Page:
July/August 2011 Issue
Raising Healthy Families in a Weight-Obsessed Culture
Therapists can’t stop the unhealthy media messages about “perfect bodies,” but they can encourage parents to prepare children with accurate information about body weight, exercise, genetics, and the myth of perfection.
Studies have confirmed the powerful influence our consumer culture has on imprinting behavioral norms. Family dynamics, biology, technology, and our media culture contribute to shaping attitudes toward weight and body image. How do we help parents, caregivers, and other leaders navigate the factors influencing our youth culture, especially concerning weight-related and body image issues?
What We Know
• Eating disorders, including body image issues, are complex and involve myriad interrelated contributing factors.
• There is no such thing as physical perfection and therefore it can never be attained.
• Popular media and marketing will never let you believe physical perfection is unattainable.
• Friends and family are often the worst sounding board for negative thoughts about body image.
• Countless girls and women of various shapes and sizes have engaged in the fruitless pursuit of physical perfection.
• The pursuit of physical perfection often begins in adolescence and persists throughout the entire lifetime.
Perfection in our culture is often viewed as a woman being taller or shorter, curvier or thinner, softer or more toned, and lighter or darker than she is. However, these targets are often a reflection of the negative feelings we foster about our own appearance and are not defined by some measurable goal.
Dissatisfaction with physical appearance is a growing trend among both men and women and is steadily affecting younger and younger people. Bedford and Johnson (2006) compared body image concerns in younger and older women, and their study revealed no age-related differences in body dissatisfaction. Similar findings were reported by Reel (2000), who discovered that although no significant differences existed among women of various ages, women who were 40 to 59 years old reported the highest body dissatisfaction.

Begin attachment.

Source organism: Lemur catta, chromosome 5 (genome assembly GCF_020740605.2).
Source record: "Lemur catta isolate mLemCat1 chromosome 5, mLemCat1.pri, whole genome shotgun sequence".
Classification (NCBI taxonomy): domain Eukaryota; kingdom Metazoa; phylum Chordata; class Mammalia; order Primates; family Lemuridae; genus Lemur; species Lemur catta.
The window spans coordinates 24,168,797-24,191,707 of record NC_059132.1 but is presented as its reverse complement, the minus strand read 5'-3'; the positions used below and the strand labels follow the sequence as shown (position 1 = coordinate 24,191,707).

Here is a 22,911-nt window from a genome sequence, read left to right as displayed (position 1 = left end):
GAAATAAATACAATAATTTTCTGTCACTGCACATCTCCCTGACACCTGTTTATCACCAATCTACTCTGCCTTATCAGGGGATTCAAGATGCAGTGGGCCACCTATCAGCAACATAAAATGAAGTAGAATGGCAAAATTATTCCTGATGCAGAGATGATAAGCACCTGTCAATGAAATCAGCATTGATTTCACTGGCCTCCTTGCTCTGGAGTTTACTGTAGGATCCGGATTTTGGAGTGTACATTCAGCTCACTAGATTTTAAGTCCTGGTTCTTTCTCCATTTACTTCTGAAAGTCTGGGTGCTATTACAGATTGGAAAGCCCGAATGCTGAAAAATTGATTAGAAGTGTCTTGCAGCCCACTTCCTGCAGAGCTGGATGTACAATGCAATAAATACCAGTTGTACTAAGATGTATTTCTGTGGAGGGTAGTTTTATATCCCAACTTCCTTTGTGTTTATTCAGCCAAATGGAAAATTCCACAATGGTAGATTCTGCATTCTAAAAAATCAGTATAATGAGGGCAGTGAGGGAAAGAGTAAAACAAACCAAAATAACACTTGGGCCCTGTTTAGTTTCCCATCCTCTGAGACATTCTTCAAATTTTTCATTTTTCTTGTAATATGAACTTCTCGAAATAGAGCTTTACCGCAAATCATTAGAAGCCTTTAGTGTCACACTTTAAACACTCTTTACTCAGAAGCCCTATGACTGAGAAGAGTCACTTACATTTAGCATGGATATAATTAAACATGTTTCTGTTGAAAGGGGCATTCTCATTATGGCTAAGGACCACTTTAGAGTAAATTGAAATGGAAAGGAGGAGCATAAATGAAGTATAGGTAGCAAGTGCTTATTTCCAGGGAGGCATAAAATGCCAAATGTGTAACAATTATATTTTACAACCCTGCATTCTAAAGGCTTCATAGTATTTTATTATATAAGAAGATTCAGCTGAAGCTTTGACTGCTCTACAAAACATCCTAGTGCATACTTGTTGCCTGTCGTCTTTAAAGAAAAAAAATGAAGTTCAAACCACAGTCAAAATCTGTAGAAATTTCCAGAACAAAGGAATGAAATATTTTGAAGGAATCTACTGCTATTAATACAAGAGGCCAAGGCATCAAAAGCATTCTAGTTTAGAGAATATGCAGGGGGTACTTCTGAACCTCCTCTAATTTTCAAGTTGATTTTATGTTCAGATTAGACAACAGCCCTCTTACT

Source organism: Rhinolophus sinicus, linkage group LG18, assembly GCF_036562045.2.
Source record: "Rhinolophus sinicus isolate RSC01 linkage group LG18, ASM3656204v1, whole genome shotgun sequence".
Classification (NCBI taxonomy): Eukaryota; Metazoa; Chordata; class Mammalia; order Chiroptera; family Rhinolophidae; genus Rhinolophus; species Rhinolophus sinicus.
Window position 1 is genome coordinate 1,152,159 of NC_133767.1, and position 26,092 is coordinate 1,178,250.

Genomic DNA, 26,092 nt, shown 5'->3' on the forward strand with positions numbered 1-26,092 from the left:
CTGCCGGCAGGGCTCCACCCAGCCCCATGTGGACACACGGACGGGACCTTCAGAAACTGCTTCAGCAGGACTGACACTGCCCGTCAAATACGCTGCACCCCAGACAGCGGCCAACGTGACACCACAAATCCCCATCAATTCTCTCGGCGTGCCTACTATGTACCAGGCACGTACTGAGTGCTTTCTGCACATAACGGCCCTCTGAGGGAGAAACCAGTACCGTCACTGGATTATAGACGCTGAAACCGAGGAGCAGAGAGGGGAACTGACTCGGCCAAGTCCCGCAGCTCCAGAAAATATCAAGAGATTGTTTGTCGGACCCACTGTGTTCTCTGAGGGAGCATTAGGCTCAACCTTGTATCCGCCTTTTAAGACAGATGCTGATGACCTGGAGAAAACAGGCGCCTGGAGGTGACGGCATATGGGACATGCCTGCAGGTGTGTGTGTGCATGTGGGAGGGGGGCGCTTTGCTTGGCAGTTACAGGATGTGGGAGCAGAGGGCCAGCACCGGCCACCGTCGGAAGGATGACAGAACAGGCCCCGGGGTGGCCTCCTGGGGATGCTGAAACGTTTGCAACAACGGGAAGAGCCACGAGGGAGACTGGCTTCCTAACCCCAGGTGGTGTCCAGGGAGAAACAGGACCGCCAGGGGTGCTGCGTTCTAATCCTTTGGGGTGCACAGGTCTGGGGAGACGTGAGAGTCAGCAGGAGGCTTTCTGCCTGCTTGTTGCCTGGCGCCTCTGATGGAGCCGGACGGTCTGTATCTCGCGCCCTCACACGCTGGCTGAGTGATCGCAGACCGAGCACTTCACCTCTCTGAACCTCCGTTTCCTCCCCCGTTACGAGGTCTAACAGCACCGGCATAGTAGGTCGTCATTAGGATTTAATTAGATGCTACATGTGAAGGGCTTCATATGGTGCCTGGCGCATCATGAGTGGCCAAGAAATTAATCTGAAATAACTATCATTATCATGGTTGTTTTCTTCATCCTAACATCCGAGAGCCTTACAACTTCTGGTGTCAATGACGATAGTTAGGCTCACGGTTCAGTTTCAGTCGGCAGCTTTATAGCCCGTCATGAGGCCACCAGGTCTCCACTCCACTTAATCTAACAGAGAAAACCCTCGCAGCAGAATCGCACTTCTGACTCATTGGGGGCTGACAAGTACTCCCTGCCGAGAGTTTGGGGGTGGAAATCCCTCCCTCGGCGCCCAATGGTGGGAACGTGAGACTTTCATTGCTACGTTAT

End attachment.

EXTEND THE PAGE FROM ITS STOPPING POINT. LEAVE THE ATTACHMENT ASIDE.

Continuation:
It’s Not Just About Dieting
Numerous research studies have confirmed that body dissatisfaction is closely linked to self-esteem in adolescents, more so than in adults. Thus, if a teen is struggling with body dissatisfaction, it may interfere in the development of that person’s self-concept and sense of identity. Regardless of our level of sensitivity to our own imperfections, vulnerability to criticism increases during the developmental years as puberty leads to rapid physical and emotional changes. Children are often confused by the social constructs of the narrow standard of beauty projected. Teen girls often make statements such as “Those images are living inside of me; how am I supposed to be feminine without being overly sexual?” or “How do I see my strengths apart from my looks?”
Internalizing the Fantasy Ideal
The physical archetype to which a person aspires can be formed at a very young age and evolve over time. Youths are exposed to unattainable models of physical beauty through a variety of media, including television shows and magazines. They often fail to recognize that this one-dimensional version of perfection can be achieved only with hours of make-up, perfectly tailored clothing, generous lighting, and carefully selected camera angles to conceal imperfections. In the most blatant cases, print media are often airbrushed or otherwise edited to not only remove imperfections but to create the illusion of unachievable proportions and beauty. By comparison, people constantly fall short of nearly every target set before them.
Though it is easy to blame the media for setting these unrealistic standards, society may do little to discourage it. People acknowledge the desirable traits of famous individuals, complain about their own physical condition, and loudly protest the punishment induced by specific foods. Again, for most, these comments are no more than simple statements intended to give voice to likes and dislikes. However, for others, these comments can serve to establish goals and guidelines for a lifetime of negative body image and self-doubt.
Studies indicate a growing trend of preteen girls believing they must restrict their food intake to become thinner because they just can’t measure up. This internalized critic may be carried throughout life.